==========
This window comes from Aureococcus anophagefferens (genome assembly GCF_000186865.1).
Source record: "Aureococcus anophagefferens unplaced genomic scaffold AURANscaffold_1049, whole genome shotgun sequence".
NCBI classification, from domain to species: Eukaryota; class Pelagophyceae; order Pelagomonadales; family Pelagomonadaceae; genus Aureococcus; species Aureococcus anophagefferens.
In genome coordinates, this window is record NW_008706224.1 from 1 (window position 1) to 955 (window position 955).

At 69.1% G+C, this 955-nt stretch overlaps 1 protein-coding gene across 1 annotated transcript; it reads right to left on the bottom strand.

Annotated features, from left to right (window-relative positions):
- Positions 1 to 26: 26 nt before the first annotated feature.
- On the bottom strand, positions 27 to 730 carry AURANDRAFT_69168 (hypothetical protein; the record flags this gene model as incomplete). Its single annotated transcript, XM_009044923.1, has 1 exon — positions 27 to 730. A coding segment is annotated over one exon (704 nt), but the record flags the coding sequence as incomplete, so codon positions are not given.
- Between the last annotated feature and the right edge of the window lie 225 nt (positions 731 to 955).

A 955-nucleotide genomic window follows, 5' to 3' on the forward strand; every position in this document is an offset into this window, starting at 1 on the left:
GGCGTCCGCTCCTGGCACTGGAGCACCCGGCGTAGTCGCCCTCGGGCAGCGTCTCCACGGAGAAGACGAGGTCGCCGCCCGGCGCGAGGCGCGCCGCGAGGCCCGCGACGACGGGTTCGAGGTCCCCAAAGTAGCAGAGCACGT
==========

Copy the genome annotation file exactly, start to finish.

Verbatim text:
This window comes from Aureococcus anophagefferens (genome assembly GCF_000186865.1).
Source record: "Aureococcus anophagefferens unplaced genomic scaffold AURANscaffold_1049, whole genome shotgun sequence".
NCBI classification, from domain to species: Eukaryota; class Pelagophyceae; order Pelagomonadales; family Pelagomonadaceae; genus Aureococcus; species Aureococcus anophagefferens.
In genome coordinates, this window is record NW_008706224.1 from 1 (window position 1) to 955 (window position 955).

At 69.1% G+C, this 955-nt stretch overlaps 1 protein-coding gene across 1 annotated transcript; it reads right to left on the bottom strand.

Annotated features, from left to right (window-relative positions):
- Positions 1 to 26: 26 nt before the first annotated feature.
- On the bottom strand, positions 27 to 730 carry AURANDRAFT_69168 (hypothetical protein; the record flags this gene model as incomplete). Its single annotated transcript, XM_009044923.1, has 1 exon — positions 27 to 730. A coding segment is annotated over one exon (704 nt), but the record flags the coding sequence as incomplete, so codon positions are not given.
- Between the last annotated feature and the right edge of the window lie 225 nt (positions 731 to 955).

A 955-nucleotide genomic window follows, 5' to 3' on the forward strand; every position in this document is an offset into this window, starting at 1 on the left:
GGCGTCCGCTCCTGGCACTGGAGCACCCGGCGTAGTCGCCCTCGGGCAGCGTCTCCACGGAGAAGACGAGGTCGCCGCCCGGCGCGAGGCGCGCCGCGAGGCCCGCGACGACGGGTTCGAGGTCCCCAAAGTAGCAGAGCACGT